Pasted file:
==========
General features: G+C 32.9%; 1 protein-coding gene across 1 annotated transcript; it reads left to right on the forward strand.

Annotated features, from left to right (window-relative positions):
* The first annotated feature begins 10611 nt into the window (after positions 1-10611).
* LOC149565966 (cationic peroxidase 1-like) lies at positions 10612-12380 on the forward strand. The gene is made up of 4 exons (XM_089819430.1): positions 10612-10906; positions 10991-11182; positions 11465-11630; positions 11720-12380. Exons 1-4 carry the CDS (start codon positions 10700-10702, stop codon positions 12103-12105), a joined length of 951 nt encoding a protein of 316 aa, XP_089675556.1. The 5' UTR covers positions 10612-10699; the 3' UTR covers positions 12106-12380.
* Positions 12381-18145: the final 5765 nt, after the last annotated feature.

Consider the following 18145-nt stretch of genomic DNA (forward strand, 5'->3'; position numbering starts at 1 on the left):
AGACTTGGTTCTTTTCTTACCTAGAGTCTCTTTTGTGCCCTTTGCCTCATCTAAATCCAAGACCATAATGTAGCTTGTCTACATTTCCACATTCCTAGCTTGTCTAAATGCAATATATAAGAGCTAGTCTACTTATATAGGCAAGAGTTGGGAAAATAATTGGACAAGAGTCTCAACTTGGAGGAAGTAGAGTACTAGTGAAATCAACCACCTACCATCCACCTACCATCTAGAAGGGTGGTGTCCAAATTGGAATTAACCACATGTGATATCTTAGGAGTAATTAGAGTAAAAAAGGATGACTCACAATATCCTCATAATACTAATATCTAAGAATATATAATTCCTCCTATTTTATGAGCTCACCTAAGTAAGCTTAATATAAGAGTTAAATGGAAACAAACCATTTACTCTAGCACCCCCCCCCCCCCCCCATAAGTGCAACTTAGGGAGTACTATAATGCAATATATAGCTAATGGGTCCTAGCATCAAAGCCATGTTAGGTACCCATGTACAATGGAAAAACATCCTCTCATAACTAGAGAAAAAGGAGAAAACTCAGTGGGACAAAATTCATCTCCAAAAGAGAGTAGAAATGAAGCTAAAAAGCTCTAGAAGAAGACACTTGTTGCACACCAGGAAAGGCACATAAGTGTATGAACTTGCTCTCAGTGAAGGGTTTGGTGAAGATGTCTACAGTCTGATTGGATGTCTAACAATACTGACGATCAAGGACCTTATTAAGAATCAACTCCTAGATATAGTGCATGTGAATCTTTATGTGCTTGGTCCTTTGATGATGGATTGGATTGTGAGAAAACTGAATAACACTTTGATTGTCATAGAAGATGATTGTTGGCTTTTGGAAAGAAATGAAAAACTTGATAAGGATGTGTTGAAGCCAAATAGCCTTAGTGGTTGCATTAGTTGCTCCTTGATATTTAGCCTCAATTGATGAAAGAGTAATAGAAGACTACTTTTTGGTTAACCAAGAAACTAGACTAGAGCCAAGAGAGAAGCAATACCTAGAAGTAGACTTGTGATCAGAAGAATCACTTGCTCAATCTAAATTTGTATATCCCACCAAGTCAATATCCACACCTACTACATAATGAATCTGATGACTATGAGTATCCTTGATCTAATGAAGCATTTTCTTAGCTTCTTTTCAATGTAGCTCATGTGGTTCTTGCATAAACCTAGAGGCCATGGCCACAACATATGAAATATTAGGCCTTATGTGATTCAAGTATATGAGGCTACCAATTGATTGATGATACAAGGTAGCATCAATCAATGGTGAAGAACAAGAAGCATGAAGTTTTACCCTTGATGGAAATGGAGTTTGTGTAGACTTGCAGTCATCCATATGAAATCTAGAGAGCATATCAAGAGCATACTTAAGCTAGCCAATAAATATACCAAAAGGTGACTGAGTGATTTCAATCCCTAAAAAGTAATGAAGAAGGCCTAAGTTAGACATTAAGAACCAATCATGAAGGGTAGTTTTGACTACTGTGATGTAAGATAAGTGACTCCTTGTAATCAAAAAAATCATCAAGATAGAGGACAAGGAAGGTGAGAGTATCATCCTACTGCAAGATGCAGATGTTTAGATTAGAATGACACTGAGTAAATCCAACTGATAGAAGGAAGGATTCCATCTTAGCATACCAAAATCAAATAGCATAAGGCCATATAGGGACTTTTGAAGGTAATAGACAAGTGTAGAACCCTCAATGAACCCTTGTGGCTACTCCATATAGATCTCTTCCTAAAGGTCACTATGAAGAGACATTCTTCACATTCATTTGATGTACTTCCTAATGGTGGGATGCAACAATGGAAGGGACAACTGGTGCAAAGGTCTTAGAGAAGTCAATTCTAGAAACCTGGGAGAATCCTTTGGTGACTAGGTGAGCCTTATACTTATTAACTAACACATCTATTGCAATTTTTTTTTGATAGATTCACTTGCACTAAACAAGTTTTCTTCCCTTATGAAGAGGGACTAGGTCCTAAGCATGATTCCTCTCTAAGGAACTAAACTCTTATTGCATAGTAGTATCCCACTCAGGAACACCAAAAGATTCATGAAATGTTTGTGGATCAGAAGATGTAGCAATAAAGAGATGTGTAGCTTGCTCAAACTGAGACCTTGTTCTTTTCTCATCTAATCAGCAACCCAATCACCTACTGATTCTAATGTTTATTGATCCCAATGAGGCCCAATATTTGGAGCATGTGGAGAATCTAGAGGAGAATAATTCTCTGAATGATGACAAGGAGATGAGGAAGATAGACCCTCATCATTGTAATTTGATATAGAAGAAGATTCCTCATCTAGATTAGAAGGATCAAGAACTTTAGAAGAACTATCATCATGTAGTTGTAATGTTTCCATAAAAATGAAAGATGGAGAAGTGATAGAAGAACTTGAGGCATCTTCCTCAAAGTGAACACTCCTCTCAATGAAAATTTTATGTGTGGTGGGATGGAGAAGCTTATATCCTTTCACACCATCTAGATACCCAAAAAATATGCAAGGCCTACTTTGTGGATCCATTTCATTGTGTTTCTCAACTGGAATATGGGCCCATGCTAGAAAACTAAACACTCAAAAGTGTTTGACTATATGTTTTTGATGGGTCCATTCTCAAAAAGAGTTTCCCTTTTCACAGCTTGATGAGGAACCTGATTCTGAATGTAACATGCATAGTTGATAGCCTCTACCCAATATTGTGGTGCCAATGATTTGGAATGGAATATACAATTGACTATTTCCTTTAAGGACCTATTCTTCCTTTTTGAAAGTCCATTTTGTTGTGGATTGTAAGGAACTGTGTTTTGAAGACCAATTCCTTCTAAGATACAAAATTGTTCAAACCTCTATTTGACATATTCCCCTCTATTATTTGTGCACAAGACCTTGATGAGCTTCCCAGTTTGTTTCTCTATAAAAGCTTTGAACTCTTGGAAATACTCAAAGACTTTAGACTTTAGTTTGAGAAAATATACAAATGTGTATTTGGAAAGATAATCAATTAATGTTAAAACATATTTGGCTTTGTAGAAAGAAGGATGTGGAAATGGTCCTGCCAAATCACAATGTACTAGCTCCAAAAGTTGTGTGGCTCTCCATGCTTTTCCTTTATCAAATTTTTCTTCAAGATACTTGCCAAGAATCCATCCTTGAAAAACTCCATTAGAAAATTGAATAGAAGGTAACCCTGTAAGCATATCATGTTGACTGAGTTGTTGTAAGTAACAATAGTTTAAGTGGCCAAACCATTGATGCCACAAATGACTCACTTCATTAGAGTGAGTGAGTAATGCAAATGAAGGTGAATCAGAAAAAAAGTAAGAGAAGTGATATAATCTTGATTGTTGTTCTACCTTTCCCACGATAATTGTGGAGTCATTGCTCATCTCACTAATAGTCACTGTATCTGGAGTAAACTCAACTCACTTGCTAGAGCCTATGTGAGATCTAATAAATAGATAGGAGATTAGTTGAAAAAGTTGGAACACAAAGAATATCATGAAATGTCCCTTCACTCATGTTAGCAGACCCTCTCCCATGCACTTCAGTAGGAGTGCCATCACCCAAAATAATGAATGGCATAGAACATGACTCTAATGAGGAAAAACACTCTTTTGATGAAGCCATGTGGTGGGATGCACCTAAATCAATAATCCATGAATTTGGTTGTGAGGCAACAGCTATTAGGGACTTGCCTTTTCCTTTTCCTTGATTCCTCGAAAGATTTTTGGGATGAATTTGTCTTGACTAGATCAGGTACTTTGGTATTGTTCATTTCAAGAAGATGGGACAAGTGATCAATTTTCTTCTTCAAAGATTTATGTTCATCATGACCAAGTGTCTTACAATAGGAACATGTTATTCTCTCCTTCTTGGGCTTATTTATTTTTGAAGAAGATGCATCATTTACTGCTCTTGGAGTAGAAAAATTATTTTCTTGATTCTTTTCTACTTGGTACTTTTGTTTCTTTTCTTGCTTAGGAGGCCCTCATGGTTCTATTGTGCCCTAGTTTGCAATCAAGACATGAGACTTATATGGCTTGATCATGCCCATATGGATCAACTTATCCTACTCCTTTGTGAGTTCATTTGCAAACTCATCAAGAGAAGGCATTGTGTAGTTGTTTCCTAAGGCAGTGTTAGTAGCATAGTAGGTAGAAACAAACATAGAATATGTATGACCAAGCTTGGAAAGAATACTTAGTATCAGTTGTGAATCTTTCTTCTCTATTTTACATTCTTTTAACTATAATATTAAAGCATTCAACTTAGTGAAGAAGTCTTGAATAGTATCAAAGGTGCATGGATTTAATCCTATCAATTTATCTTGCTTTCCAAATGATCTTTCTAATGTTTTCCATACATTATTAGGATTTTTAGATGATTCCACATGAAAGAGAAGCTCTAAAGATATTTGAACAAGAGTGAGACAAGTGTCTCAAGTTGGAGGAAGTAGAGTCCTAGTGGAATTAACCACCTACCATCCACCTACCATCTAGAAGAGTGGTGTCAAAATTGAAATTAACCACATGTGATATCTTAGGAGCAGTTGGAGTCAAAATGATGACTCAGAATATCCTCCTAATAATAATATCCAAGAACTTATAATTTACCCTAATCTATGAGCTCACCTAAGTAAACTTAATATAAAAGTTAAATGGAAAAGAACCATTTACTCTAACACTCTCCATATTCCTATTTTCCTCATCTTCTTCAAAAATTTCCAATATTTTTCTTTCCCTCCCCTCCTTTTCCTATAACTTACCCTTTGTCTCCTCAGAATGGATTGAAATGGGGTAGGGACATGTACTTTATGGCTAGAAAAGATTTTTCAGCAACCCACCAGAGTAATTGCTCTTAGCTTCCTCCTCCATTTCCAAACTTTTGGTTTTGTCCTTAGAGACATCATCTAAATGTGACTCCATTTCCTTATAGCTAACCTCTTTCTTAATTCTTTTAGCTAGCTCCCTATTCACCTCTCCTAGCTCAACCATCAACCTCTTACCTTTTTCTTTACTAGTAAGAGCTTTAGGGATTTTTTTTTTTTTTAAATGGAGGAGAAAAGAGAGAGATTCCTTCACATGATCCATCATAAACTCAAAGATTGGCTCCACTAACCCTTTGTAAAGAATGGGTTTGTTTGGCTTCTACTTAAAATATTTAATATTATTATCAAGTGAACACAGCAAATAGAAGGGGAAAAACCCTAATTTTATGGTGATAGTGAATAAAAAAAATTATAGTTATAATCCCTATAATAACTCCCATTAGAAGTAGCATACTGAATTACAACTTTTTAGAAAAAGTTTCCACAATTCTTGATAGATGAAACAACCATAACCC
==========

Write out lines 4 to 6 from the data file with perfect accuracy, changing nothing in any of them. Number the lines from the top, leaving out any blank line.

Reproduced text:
* LOC149565966 (cationic peroxidase 1-like) lies at positions 10612-12380 on the forward strand. The gene is made up of 4 exons (XM_089819430.1): positions 10612-10906; positions 10991-11182; positions 11465-11630; positions 11720-12380. Exons 1-4 carry the CDS (start codon positions 10700-10702, stop codon positions 12103-12105), a joined length of 951 nt encoding a protein of 316 aa, XP_089675556.1. The 5' UTR covers positions 10612-10699; the 3' UTR covers positions 12106-12380.
* Positions 12381-18145: the final 5765 nt, after the last annotated feature.

Consider the following 18145-nt stretch of genomic DNA (forward strand, 5'->3'; position numbering starts at 1 on the left):